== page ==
Abstract

We present an all-optical technique for the stabilization of laser power using the nonlinear Kerr effect and experimentally demonstrate improvement of vibration recovery in direct-detection phase-sensitive optical time domain reflectometry (Φ-OTDR). A pulsed or continuous wave optical signal impressed with a sinusoidal modulation generates sidebands while experiencing self-phase modulation in a nonlinear medium which can be utilized to stabilize the peak power of the signal. By adjusting the peak power at the entrance of the Kerr medium, the signal created at the first order sideband exhibits reduced peak power fluctuations and can be extracted using a band-pass filter. Experimental results show that the generated pulses with stabilized peak power improve vibration detection in a Φ-OTDR with a direct-detection scheme. This technique can be combined with other performance enhancement techniques to allow for the detection of weak signals, and reduces the need of an optoelectronic-based power control loop on a fiber laser.

© 2021 Optical Society of America under the terms of the OSA Open Access Publishing Agreement

1. Introduction

Fiber-based lasers exhibit various noises such as intensity noise, frequency noise and phase noise. The frequency and phase noises can be minimized using various techniques such as a Pound-Drever-Hall scheme, a scattering-based scheme or with semiconductor optical amplifier [13]. The intensity noise is often minimized using an optoelectronic-based feedback loop which adjusts the pump current or the internal temperature of the laser, or using other techniques such as an external feedforward compensation system [4,5]. However, using a control loop to reduce one noise parameter usually comes at the expense of increasing other noise parameters, especially phase noise. When performing phase-sensitive optical time domain reflectometry ($\Phi$-OTDR), both low laser frequency drift and low power fluctuation are required [6,7]. $\Phi$-OTDR allows for distributed vibration sensing with high sensitivity and is widely applied in seismic sensing, perimeter monitoring and structural health monitoring [810]. As nanosecond pulses from a highly coherent laser source are sent into a sensing fiber, Rayleigh scattering occurs at every point along the fiber and a fraction of the scattered light propagates backward towards the interrogating system. By monitoring the evolution of the backscattered light amplitude, vibrations occurring on the sensing fiber can be located and characterized [11,12]. To improve the detection of events in $\Phi$-OTDR, the signal-to-noise ratio (SNR) of the system must be increased. This can be achieved through various techniques such as coding-schemes or algorithm-based methods generating up to 14 dB of SNR enhancement, or using a coherent detection technique leading to a 10 dB SNR improvement [1315]. Another technique uses chirped pulse amplification and an SNR improvement of 20 dB was reported when detecting strain [16]. $\Phi$-OTDR performances can also be enhanced when focusing on the pulse source and it has been demonstrated that a high pulse extinction ratio ($\varepsilon$), defined as the pulse peak power divided by the power at the pedestal of the pulse, leads to longer detection ranges and improves sensitivity [17,18]. To ensure reliable measurements, $\Phi$-OTDR requires a stable pulse peak power. Stabilization of pulses in the femtosecond regime has been demonstrated in free-space optics using self-phase modulation (SPM) and parametric chirped-pulse amplification [19,20].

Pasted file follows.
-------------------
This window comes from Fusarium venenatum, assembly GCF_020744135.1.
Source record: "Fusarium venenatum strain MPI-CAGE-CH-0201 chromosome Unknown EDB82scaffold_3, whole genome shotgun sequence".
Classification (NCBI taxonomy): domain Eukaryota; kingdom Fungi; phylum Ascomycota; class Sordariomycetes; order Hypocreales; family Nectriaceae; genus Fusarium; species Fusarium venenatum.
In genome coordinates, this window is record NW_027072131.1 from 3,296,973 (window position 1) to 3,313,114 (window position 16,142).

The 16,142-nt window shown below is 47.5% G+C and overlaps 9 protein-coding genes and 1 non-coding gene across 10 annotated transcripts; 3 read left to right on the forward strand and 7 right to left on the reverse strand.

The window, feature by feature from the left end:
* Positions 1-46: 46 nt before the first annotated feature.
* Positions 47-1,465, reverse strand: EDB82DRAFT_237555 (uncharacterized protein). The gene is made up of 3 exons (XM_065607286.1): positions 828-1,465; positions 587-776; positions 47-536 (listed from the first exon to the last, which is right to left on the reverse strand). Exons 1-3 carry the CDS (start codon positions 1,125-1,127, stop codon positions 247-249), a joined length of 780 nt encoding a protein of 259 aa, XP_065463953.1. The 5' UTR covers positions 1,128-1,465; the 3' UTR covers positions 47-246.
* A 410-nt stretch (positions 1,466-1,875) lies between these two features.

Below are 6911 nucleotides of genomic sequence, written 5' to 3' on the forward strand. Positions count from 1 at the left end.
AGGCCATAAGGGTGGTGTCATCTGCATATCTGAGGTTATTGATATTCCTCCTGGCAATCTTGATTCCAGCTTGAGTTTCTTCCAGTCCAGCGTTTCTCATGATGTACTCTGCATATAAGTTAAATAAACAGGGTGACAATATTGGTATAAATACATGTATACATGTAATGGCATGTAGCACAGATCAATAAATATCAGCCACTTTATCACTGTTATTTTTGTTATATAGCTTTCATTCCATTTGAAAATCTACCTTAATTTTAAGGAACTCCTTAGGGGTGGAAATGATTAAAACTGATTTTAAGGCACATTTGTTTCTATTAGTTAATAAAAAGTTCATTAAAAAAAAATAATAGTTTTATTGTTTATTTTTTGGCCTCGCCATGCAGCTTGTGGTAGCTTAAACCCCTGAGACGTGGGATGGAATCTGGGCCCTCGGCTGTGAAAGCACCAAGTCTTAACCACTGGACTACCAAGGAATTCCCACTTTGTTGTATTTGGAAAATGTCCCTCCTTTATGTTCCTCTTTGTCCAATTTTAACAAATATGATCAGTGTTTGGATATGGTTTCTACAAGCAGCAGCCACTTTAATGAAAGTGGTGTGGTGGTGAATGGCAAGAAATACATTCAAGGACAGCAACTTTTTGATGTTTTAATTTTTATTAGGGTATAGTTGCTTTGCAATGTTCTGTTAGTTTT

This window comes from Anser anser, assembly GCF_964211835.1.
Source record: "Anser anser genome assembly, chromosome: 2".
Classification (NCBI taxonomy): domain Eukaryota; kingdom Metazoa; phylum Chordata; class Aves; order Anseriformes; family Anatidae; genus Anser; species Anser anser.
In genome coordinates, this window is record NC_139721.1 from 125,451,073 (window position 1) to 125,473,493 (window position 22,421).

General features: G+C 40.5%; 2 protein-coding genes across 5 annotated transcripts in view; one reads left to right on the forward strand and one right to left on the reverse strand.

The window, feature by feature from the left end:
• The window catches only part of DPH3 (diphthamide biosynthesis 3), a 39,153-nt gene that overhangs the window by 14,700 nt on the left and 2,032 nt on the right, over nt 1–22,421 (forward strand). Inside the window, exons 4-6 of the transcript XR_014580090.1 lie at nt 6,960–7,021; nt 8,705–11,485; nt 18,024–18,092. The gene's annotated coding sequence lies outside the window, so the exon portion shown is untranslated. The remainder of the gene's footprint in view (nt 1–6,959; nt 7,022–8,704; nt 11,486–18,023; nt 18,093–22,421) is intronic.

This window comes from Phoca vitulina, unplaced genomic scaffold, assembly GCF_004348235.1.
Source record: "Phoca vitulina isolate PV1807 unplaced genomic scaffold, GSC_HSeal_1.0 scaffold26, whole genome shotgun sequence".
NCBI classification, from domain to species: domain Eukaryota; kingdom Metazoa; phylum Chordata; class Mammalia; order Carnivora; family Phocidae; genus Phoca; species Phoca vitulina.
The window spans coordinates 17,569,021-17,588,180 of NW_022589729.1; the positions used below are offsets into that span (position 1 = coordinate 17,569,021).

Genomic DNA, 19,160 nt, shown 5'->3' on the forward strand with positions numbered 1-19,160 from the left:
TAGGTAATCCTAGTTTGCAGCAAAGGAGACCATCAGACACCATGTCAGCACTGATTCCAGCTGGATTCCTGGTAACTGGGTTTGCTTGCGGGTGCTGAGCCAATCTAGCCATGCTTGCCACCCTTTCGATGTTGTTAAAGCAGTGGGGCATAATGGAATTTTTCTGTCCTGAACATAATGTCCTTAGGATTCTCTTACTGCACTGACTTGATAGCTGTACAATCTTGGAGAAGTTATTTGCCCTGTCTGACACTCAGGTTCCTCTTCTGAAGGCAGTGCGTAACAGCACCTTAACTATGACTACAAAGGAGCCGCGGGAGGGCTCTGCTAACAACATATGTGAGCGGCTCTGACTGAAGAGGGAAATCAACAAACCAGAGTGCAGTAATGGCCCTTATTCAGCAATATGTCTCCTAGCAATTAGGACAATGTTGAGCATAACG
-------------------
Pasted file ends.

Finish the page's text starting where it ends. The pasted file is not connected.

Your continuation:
In this paper, we present an all-optical pulse peak power stabilization technique using SPM and demonstrate its interest in $\Phi$-OTDR vibration detection. First, we illustrate how to achieve a power fluctuation reduction using the nonlinear Kerr effect. Second, we present a theoretical model for the principle of power fluctuation reduction. Third, we experimentally demonstrate pulse peak power stabilization with a pulse duration in the nanosecond regime. We apply the stabilized pulses to a $\Phi$-OTDR direct-detection scheme and demonstrate a vibration detection improvement. This all-optical process replaces intensity stabilization feedback loops on the laser and thus allows for higher laser phase stability. Moreover, this SPM-based method can be combined with other modulation-based or all-optical SNR-enhancement techniques as well as with all-optical laser stabilization techniques to further improve the performances of $\Phi$-OTDR systems.

2. Stabilization of pulsed optical signals

The behaviour of sinusoidally modulated optical signals undergoing the nonlinear Kerr effect allows for all-optical small signals magnification and high-$\varepsilon$ pulse generation both by generating and extracting a specific SPM-generated optical sideband [17,21]. Figure 1 presents the evolution of the relative output power of the first SPM-generated sideband with respect to the nonlinear phase shift $\phi _{\textrm {SPM}}$, calculated using $P^{(1)}(\phi _{\textrm {SPM}})/P_0 = \left [ J_1^2(0.5\phi _{\textrm {SPM}}) + J^2_{2}(0.5\phi _{\textrm {SPM}})\right ]$ where $P^{(1)}$ is the first order sideband output power, $P_0 = P_p/4$ with $P_p$ the input peak power and $\phi _{\textrm {SPM}}=\gamma P_pL$ where $\gamma$ and $L$ are respectively the waveguide nonlinearity parameter and the length of the Kerr medium [17]. The relative first-order output power exhibits a flat region around $\phi _{\textrm {SPM}}/1\textrm {rad}=6.4 $ dB, which can be utilized to reduce the peak power fluctuations of an incoming optical signal, $F_{in}$, defined as $F_{in}=\sigma _{P}/P_p$ where $\sigma _P$ is the standard deviation of the peak power varying over time. By fixing the length of the Kerr medium, $\gamma$ and $L$ are determined and the signal peak power at the entrance of the Kerr medium can be adjusted to match the $\phi _{\textrm {SPM}}$ condition that minimizes power fluctuations. When the fluctuation minimization condition is satisfied, the power fluctuations of the signal at the first SPM-generated sideband, $F_{out}$, is reduced as illustrated in Fig. 1. The amount of fluctuation reduction provided by this technique is presented in Fig. 2. Figure 2 shows that, for example, a peak power fluctuation of 0.7 % at the input signal is reduced to 0.012 % at the output of the first SPM-generated sideband, as illustrated by the dashed yellow lines in Fig. 2. The relationship between $F_{out}$ and $F_{in}$ is fitted by a second order polynomial to obtain a simple analytical formula describing the theoretical power fluctuation reduction provided by the proposed technique.